The DEA discovered that my client ordered and received 225 lbs of safrole oil and oil of sassafras, the main ingredients for Ecstasy. The DEA claimed that these essential oils were intended to produce over 100 million dollars worth of Ecstasy and that my client should be spending the rest of his life in Federal prison. I convinced the DEA's office that there was no evidence of intent to manufacture illegal drugs and that my client had been working on an insect bite deterrent that he had patented. Thereafter, an agreement was negotiated wherein my client conveyed possession of the oil to the DEA with an agreement via the U.S. Attorney's Office that NO CHARGES WOULD BE FILED


Charged with Attempted Murder-Pleaded Guilty to 3rd Degree Assault (misdemeanor)

Two roommates were out at a bar drinking. When they returned home their third roommate was upset they were being so loud. A fight broke out and the two intoxicated males knocked their roommate to the ground. One male continued to throw punches while our client did not continue the fight. The victim finally got away and walked to the bar but could not communicate with the bar staff due to his injuries. Our client was charged with attempted second degree murder and first degree assault. I discussed this case with the DA and pointed out there was no evidence our client caused these serious injuries. He withdrew from the fight after the victim was originally knocked to the ground. During the course of this case I was able to get the DA to offer a misdemeanor.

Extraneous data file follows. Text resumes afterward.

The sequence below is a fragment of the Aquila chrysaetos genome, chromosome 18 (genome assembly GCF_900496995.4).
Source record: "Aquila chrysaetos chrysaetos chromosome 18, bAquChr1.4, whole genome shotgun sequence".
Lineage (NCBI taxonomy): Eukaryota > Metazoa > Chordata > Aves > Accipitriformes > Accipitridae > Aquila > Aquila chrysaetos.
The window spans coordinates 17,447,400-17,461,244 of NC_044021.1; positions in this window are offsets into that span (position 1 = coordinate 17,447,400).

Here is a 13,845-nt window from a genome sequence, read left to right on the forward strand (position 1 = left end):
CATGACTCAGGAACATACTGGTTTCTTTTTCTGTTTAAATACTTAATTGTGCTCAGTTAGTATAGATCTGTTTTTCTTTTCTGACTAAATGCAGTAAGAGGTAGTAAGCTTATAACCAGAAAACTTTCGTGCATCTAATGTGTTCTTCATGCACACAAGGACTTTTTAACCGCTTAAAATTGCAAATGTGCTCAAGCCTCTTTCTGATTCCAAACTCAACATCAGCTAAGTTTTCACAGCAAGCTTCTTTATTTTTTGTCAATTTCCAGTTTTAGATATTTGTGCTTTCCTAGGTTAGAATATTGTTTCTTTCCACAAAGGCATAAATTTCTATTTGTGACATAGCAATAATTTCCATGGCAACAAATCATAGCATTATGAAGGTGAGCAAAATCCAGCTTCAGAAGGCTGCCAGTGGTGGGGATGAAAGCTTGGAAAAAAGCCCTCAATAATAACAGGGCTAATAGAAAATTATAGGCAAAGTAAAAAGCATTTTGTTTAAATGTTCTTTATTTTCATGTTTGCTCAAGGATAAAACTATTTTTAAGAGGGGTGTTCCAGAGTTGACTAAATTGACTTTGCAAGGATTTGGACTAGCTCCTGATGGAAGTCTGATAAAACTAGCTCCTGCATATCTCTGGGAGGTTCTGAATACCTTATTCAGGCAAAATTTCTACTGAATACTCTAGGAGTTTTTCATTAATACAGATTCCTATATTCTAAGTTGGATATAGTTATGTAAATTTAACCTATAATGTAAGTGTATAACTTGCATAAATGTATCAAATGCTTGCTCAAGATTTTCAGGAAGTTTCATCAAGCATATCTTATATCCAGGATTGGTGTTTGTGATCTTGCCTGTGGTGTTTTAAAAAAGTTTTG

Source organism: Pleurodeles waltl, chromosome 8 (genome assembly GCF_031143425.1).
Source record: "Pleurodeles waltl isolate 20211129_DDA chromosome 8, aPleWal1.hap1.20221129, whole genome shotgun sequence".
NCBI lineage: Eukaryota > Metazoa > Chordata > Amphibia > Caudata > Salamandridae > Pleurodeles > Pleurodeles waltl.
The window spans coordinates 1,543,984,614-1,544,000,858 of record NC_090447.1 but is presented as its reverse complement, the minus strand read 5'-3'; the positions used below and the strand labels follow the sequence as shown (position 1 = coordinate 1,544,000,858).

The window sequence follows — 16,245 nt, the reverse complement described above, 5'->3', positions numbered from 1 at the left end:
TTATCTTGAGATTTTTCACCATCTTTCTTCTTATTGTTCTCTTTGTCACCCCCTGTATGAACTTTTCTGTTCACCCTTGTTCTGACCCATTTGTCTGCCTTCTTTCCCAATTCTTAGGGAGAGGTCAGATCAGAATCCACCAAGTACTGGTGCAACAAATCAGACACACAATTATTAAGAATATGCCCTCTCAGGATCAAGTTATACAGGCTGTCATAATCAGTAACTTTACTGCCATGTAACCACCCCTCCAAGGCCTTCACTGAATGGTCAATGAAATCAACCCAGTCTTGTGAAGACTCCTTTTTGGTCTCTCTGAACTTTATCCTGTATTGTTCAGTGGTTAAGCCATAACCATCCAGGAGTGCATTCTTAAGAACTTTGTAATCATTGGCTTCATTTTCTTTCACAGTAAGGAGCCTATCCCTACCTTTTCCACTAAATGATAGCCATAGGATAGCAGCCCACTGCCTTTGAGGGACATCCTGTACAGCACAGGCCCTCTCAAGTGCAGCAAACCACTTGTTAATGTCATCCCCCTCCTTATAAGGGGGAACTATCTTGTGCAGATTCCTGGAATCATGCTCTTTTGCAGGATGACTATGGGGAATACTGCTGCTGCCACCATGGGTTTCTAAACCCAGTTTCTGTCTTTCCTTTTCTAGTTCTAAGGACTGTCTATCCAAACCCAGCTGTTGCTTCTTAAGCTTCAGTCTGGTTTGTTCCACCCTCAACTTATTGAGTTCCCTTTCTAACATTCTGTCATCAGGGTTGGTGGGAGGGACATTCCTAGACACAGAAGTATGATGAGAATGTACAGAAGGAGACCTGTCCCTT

Charged with Second Degree Assault-Received Deferred Sentence to Menacing

Our client, his girlfriend and her friends were out at a bar. Another male approached our client's girlfriend and he observed her begin to cry. He asked her what happened and she explained that male had sexually taken advantage of her in the past and made her feel very uncomfortable. She had advised him to stay away from her. Our client was outraged at this male and followed him into the bathroom where he confronted him about his actions. The male made a facetious remark and our client hit him in the face. The bouncers called 911 and our client was charged with second degree assault (mandatory 5 years prison). Our client stated he made a poor decision and should not have confronted and swung at this guy. We explained to the DA this history of this male and wanted our client to be able to seal the arrest record in the future. We were able to work out a plea deal where our client received a deferred sentence, meaning he could seal the records after two years of staying out of trouble and taking some classes.